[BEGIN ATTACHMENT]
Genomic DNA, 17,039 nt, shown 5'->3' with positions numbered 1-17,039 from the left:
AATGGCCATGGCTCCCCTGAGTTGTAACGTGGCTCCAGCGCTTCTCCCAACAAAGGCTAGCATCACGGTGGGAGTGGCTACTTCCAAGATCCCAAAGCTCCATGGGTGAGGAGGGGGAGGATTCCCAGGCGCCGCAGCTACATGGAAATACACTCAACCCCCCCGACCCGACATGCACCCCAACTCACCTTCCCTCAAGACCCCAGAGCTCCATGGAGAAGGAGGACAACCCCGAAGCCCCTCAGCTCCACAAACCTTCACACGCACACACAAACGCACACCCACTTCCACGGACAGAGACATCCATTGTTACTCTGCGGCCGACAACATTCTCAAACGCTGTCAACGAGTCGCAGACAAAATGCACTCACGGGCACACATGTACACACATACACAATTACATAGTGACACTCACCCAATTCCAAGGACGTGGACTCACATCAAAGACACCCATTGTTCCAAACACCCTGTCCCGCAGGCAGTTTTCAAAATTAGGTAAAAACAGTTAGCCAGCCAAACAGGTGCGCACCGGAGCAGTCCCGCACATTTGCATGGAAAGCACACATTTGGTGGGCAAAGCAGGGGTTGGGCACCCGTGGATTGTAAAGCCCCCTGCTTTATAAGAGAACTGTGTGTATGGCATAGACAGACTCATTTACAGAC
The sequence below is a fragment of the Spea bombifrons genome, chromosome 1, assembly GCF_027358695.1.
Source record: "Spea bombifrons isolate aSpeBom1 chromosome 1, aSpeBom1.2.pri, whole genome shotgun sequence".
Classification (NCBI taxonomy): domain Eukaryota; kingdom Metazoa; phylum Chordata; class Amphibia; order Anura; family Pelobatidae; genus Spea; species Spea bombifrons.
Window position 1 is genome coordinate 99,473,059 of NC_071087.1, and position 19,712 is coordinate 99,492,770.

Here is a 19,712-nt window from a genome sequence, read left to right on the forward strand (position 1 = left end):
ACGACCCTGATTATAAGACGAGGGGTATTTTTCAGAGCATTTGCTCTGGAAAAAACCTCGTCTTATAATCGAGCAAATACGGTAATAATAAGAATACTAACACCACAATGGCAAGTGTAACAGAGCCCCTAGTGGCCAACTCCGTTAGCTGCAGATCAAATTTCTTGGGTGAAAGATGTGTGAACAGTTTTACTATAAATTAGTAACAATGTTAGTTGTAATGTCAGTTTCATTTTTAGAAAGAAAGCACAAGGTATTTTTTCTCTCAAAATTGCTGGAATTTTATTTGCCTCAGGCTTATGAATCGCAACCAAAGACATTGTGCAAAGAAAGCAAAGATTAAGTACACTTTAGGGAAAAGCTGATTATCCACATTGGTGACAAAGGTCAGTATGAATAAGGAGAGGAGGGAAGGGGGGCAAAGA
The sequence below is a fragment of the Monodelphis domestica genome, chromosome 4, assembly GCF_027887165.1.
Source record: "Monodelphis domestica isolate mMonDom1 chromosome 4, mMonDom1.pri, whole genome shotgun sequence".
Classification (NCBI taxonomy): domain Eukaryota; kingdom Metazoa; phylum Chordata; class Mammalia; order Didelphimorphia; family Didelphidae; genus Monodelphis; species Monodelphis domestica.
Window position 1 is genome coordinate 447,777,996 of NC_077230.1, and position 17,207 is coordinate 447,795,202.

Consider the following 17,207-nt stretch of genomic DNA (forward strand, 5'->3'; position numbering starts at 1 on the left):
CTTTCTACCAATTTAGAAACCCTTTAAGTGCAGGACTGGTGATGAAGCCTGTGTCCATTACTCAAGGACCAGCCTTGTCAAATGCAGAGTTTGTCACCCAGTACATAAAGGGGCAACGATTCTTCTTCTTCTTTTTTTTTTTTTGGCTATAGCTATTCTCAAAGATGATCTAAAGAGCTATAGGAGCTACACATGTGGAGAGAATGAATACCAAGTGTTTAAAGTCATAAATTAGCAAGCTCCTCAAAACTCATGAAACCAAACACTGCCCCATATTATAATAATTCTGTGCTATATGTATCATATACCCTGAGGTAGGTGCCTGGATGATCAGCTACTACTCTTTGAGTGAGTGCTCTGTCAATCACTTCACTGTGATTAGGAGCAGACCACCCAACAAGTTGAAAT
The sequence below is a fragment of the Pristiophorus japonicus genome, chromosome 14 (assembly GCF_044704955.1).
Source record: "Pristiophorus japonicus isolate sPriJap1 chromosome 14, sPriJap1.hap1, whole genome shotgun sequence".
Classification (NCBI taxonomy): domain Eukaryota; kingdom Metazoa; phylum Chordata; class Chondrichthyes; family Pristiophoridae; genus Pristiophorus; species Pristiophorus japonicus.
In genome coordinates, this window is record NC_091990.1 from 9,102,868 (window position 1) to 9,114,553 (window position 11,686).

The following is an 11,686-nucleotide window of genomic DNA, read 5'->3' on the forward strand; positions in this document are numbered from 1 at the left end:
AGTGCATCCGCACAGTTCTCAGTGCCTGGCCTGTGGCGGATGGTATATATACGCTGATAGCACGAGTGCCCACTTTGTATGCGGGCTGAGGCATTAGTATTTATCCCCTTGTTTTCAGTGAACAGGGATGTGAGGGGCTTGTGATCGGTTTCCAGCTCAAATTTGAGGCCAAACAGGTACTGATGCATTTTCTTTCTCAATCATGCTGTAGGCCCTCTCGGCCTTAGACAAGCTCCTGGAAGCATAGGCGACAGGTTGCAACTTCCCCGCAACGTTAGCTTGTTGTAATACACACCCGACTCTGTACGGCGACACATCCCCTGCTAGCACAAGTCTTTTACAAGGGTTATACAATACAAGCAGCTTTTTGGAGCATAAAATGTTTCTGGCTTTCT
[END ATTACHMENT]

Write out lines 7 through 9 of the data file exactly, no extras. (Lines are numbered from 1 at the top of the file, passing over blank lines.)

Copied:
Here is a 19,712-nt window from a genome sequence, read left to right on the forward strand (position 1 = left end):
ACGACCCTGATTATAAGACGAGGGGTATTTTTCAGAGCATTTGCTCTGGAAAAAACCTCGTCTTATAATCGAGCAAATACGGTAATAATAAGAATACTAACACCACAATGGCAAGTGTAACAGAGCCCCTAGTGGCCAACTCCGTTAGCTGCAGATCAAATTTCTTGGGTGAAAGATGTGTGAACAGTTTTACTATAAATTAGTAACAATGTTAGTTGTAATGTCAGTTTCATTTTTAGAAAGAAAGCACAAGGTATTTTTTCTCTCAAAATTGCTGGAATTTTATTTGCCTCAGGCTTATGAATCGCAACCAAAGACATTGTGCAAAGAAAGCAAAGATTAAGTACACTTTAGGGAAAAGCTGATTATCCACATTGGTGACAAAGGTCAGTATGAATAAGGAGAGGAGGGAAGGGGGGCAAAGA
The sequence below is a fragment of the Monodelphis domestica genome, chromosome 4, assembly GCF_027887165.1.